CLARKSBURG, W.Va. — After serving 15 years in prison for a crime DNA proved another man committed, Joseph Buffey walked out of the Harrison County Courthouse on Tuesday a free man.
“I feel elated. It’s over finally,” Buffey said, standing on the steps outside the courthouse.
Buffey had been set to stand trial Tuesday on the same charges for which he spent 15 years in prison. Harrison prosecutors have argued that there is other evidence linking Buffey to the crime, but Buffey’s lawyers say DNA exonerated him a long time ago.
Nevertheless, Buffey made a deal with prosecutors, which a judge approved Tuesday, to guarantee his release from jail. The deal also ensures that he won’t have to register as a sex offender.
“It’s really a shame it took this long,” said Allan Karlin, one of Buffey’s lawyers, after the hearing Tuesday. “In 2002, the state had DNA results that showed Joseph Buffey wasn’t guilty, but they basically ignored it.”
Buffey entered a Kennedy plea Tuesday to charges of robbery, burglary, breaking and entering and destruction of property, stemming from a 2001 incident at the home of an 83-year-old woman, who was sexually assaulted. A Kennedy plea doesn’t require a defendant to admit guilt.
“I didn’t do it, but I believe it is in my best interest to enter into the plea,” Buffey told the judge Tuesday.
Buffey was sentenced to time served, as the sentence for the charges he admitted to Tuesday amounts to about the same time he has already served. Harrison Circuit Judge J. Lewis Marks Jr. ordered his immediate release.
Marks didn’t attempt to quiet Buffey’s friends and family, who filled the courtroom. They broke into applause at the order of Buffey’s release.
Marks noted that Buffey has served as much, if not more, time in prison than many defendants convicted of murder in West Virginia who are given the chance to go before a parole board.
Buffey served 15 years after pleading guilty in 2002 to the robbery and sexual assault of the woman. He quickly asked to back out of his plea, saying it had been coerced and that he had been given wrong information about sentencing possibilities.
He also requested the results of a DNA test in the case. The test had been completed at the time Buffey pleaded guilty — and indicated that Buffey was not the assailant — prior to his plea being finalized, but neither he nor his lawyer had seen the results, despite asking for them.
Michael Hissam, another of Buffey’s lawyers, said outside the courthouse Tuesday that he is confident Marks would have found Buffey not guilty of the charges, but he added the deal was too good to pass up. The trial would have been held before Marks, rather than a jury.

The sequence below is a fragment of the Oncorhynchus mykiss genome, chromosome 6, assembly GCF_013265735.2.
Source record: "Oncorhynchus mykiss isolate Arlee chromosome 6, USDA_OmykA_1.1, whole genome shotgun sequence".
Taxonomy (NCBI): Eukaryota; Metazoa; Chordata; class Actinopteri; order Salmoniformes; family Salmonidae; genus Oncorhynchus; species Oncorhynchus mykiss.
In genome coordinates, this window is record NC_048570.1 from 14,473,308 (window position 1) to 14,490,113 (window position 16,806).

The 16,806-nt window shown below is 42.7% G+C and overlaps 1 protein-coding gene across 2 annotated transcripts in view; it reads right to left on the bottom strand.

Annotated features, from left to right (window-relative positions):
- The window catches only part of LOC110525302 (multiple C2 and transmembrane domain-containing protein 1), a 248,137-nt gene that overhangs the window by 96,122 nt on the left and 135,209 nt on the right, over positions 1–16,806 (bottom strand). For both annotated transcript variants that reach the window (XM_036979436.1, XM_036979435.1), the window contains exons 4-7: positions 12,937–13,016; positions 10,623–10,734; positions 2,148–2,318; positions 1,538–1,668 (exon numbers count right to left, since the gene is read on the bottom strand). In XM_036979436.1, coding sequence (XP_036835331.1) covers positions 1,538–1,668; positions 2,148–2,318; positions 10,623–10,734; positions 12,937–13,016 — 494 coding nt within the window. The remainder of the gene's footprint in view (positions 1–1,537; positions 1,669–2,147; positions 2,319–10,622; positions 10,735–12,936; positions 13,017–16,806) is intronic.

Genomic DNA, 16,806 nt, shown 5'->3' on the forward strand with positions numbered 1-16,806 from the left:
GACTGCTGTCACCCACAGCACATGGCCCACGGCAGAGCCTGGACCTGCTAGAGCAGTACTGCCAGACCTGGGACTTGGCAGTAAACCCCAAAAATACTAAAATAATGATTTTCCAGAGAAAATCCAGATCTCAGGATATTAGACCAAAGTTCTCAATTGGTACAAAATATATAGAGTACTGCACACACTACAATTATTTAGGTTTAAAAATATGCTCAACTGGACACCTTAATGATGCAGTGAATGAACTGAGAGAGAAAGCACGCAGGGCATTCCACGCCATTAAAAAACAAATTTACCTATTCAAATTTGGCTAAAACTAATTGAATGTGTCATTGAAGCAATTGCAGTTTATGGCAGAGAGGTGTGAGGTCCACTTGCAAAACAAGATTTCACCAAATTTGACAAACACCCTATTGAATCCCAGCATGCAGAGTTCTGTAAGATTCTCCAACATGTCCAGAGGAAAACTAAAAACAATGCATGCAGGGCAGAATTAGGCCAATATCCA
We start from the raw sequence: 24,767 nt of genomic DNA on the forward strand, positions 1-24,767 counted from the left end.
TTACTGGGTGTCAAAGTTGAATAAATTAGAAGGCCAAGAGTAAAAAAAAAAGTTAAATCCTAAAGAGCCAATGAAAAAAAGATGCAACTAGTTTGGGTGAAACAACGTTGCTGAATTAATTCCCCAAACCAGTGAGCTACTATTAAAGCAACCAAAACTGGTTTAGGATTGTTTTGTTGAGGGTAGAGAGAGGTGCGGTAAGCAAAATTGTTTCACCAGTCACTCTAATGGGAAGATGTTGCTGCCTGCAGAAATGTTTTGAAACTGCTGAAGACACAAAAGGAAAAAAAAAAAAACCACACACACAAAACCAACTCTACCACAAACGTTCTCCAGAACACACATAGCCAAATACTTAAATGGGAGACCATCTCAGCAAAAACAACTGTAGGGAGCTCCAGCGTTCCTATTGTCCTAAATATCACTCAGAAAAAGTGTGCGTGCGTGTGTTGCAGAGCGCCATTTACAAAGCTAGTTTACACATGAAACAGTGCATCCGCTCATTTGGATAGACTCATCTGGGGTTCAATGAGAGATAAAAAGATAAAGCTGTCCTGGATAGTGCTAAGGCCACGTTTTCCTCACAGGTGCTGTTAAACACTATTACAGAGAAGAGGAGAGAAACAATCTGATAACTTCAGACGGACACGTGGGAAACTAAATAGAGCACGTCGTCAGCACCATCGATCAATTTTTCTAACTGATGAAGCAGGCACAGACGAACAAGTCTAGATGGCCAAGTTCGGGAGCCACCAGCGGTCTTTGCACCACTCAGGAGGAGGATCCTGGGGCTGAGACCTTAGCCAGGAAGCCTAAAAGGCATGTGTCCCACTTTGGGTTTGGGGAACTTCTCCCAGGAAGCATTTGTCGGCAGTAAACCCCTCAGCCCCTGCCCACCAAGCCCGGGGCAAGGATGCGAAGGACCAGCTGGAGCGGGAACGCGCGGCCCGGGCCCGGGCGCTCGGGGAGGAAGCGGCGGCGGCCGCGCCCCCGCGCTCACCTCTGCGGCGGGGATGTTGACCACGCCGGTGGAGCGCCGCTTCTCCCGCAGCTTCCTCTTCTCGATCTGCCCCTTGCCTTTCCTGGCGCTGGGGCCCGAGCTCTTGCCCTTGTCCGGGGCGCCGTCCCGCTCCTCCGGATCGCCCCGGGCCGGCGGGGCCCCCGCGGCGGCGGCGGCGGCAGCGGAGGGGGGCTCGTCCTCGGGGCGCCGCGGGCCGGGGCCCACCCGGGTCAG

“He gets to leave a free man,” Hissam said. “This is more about finality.
“This Kennedy plea will guarantee that he can move on with his life and be the father he always wanted to be.”
The deal Buffey made with prosecutors Tuesday dismissed any charges related to sexual assault, which would require Buffey to register as sex offender and prohibit him from having contact with his minor daughter.
Buffey’s due-process rights had been violated by prosecutors in 2002, the Supreme Court ruled last year, and it sent the case back to a Harrison County judge for Buffey to withdraw his plea.
Prosecutors vowed to take Buffey to trial on the charges. They also brought back charges against him that had been dismissed as part of his original deal.
Last month, prosecutors announced an indictment against Buffey on a charge of statutory rape. As part of his deal in 2002, prosecutors had agreed not to pursue a statutory rape case against him.
His lawyers said Tuesday the indictment was returned against the wishes of the woman with whom Buffey had a consensual relationship 15 years ago. That relationship led to the birth of the couple’s daughter.
“Had Buffey been convicted of the newly filed charge, he would have been subject to mandatory lifetime sex offender registration, which would have not only involved onerous reporting requirements but prevented him from playing any meaningful role in the life of his daughter, his nieces, or any future children he may have,” a news release from lawyers with the Innocence Project on Tuesday states.
Barry Scheck, the co-director of the Innocence Project, said in the release that Tuesday’s plea deal is bittersweet.
“It is unfortunate that he will have to live with a conviction for a crime he didn’t commit,” Scheck said, “but he is putting an end to a 15-year legal battle and can focus on building a new life with his daughter and other family members.”